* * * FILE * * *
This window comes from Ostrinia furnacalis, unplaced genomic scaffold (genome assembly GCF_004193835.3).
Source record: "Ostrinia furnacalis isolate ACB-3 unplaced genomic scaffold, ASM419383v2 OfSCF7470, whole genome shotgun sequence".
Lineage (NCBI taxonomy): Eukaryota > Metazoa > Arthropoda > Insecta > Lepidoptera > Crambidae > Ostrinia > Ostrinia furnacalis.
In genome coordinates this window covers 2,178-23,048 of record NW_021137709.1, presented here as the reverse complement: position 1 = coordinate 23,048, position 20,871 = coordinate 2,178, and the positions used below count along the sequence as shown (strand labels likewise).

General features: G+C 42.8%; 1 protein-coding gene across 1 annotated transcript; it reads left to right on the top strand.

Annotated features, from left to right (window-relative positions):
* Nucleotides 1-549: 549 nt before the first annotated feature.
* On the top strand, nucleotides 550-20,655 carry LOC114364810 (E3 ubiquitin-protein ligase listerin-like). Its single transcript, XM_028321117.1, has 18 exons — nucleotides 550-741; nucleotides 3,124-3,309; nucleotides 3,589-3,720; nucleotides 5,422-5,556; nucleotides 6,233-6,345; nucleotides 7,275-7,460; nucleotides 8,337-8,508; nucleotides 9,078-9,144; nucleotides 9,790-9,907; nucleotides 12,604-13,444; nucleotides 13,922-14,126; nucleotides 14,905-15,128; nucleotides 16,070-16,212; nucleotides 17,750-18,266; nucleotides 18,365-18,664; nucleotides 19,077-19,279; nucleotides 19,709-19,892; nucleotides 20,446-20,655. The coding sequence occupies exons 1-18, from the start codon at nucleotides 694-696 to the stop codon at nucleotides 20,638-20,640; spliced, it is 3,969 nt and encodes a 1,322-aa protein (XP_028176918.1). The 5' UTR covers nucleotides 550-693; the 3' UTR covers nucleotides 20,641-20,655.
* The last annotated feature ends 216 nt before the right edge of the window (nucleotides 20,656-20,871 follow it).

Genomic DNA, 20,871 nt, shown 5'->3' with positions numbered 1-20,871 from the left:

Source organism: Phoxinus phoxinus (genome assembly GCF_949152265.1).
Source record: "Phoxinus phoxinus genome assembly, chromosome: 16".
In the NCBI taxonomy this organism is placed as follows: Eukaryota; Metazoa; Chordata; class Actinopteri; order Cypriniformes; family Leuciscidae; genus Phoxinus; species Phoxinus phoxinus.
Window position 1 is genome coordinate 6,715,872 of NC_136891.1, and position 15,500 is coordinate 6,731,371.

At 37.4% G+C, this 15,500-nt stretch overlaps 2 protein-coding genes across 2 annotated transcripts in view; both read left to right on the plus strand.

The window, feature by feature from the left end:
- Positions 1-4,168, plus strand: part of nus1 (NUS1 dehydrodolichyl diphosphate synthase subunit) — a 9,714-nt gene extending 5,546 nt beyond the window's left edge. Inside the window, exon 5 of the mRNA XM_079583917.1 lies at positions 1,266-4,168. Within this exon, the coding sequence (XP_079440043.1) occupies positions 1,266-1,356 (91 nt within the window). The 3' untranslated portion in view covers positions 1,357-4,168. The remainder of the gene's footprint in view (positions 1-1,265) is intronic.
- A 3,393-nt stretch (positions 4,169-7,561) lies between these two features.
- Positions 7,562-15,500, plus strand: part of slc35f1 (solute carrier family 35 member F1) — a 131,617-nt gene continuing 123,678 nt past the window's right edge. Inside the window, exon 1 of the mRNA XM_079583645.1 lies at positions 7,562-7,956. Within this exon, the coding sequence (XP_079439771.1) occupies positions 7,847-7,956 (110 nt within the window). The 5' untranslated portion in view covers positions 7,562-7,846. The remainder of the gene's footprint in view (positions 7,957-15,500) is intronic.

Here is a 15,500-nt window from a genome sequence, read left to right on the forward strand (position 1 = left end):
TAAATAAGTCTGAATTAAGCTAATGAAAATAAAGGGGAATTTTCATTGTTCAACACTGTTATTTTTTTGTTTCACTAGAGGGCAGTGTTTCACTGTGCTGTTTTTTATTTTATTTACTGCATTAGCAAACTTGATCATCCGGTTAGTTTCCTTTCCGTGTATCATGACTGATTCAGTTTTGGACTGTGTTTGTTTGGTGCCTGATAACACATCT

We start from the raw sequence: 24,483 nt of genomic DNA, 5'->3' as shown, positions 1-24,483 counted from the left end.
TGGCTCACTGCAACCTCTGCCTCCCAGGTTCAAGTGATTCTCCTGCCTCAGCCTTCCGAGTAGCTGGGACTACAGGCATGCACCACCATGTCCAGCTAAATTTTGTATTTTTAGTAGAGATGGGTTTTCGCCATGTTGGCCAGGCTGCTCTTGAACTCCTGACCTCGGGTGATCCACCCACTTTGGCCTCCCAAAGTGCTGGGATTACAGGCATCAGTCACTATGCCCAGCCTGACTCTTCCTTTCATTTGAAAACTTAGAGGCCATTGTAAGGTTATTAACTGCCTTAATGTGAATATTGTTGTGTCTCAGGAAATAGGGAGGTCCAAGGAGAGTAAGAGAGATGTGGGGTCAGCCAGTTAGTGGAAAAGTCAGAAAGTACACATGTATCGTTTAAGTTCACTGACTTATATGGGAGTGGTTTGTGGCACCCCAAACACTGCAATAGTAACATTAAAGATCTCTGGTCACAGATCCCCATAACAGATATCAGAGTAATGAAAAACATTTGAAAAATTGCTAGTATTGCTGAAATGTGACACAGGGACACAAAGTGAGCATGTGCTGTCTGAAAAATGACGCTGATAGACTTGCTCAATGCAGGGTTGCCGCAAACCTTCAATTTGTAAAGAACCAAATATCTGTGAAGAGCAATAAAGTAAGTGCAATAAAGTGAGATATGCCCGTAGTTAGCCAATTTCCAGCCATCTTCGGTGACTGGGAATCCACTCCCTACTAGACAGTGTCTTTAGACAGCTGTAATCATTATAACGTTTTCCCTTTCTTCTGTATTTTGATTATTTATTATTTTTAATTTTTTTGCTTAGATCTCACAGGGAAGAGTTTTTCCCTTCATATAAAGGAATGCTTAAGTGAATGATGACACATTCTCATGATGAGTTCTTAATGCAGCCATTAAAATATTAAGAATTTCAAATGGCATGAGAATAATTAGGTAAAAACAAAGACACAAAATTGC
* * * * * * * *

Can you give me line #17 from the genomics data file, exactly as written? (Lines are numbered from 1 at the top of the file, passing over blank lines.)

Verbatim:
- Positions 1-4,168, plus strand: part of nus1 (NUS1 dehydrodolichyl diphosphate synthase subunit) — a 9,714-nt gene extending 5,546 nt beyond the window's left edge. Inside the window, exon 5 of the mRNA XM_079583917.1 lies at positions 1,266-4,168. Within this exon, the coding sequence (XP_079440043.1) occupies positions 1,266-1,356 (91 nt within the window). The 3' untranslated portion in view covers positions 1,357-4,168. The remainder of the gene's footprint in view (positions 1-1,265) is intronic.